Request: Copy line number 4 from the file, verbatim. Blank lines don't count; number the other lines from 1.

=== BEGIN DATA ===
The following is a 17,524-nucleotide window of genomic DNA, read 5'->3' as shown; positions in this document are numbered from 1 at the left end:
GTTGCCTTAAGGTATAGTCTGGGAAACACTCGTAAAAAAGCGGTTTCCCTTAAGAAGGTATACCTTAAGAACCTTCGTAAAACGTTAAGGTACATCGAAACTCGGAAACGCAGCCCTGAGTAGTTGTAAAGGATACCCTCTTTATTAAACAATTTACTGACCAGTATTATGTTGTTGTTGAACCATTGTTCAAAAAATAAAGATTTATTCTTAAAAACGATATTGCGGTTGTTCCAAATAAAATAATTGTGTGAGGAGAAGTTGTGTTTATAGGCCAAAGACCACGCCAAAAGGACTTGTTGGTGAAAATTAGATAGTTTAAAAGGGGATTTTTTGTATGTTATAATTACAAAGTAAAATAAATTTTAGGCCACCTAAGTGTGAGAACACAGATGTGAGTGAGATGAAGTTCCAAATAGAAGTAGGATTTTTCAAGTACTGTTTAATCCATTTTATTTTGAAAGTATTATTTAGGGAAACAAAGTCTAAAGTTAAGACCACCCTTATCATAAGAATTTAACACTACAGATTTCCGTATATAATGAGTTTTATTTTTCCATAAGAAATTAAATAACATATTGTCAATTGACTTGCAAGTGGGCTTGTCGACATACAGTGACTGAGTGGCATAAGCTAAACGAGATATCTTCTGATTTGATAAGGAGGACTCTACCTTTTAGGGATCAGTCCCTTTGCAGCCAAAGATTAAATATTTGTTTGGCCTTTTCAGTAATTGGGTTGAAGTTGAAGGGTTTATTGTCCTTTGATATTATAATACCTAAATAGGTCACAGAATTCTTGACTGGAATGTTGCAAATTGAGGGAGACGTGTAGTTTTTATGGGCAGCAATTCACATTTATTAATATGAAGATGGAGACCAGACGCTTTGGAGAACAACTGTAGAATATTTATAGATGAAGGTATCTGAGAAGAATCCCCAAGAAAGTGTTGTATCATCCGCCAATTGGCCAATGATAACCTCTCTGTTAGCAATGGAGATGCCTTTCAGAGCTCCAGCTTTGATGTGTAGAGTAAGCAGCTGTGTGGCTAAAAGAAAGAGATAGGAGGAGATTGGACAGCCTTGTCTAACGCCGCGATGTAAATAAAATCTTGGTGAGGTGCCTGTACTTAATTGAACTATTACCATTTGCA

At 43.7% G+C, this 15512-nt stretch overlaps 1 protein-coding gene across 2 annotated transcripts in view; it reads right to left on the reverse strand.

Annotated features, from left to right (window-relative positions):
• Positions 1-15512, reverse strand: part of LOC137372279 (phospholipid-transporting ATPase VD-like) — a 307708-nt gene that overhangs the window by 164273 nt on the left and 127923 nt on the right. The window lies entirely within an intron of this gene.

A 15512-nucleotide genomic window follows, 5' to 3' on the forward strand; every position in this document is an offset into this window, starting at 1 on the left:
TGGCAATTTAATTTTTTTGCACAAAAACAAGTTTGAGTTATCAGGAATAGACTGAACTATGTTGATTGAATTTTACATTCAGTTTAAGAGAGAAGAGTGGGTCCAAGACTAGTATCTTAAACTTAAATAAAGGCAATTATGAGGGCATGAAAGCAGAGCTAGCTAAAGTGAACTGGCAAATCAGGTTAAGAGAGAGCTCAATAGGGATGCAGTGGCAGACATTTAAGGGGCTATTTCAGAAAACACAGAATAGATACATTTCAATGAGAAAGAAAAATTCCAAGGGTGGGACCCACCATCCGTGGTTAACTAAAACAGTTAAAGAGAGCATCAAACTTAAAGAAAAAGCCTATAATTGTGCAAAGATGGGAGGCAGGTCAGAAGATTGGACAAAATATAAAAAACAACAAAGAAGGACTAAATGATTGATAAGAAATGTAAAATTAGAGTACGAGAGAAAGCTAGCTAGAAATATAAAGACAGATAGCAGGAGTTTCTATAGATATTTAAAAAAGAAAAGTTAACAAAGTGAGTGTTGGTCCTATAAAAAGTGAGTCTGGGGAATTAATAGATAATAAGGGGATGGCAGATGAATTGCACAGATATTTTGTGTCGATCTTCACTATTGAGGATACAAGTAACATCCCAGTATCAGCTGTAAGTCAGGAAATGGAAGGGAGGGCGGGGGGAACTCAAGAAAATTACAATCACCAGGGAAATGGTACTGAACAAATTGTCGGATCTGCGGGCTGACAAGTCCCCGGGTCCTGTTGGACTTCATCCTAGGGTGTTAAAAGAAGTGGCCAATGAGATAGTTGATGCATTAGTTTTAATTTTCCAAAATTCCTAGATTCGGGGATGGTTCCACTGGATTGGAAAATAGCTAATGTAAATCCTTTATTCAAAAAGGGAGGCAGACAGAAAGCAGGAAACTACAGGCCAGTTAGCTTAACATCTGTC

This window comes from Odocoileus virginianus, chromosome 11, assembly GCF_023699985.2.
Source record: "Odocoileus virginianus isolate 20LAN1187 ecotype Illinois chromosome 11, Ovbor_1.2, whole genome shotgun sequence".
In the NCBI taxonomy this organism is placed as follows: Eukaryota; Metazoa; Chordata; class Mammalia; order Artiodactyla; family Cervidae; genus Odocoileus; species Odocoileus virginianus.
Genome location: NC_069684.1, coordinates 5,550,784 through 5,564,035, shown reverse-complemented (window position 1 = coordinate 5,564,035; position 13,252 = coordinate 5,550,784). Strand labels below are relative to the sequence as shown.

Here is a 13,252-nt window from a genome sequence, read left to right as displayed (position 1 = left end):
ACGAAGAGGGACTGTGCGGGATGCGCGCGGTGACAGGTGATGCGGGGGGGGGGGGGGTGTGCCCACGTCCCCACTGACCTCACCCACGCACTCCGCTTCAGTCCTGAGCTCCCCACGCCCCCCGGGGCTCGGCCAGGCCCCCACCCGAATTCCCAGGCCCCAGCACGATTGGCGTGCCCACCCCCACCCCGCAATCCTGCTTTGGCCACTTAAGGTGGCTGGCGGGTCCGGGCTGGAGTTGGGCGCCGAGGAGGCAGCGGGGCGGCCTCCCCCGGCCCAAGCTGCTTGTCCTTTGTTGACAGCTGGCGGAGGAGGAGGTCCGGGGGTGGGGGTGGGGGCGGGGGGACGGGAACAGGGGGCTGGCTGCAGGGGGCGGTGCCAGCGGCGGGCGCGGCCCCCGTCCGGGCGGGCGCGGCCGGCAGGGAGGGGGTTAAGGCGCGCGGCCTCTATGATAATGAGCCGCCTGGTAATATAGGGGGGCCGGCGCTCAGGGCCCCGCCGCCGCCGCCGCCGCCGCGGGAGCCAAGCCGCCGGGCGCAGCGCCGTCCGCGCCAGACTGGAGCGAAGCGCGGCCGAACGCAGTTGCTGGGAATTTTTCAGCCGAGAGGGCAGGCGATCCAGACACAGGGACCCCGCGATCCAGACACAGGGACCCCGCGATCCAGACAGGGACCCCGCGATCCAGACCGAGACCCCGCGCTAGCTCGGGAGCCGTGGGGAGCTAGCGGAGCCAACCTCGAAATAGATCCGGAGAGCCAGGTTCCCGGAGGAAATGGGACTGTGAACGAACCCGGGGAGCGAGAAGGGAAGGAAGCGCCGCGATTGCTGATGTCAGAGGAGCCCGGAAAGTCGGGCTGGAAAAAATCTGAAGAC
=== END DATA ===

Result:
Annotated features, from left to right (window-relative positions):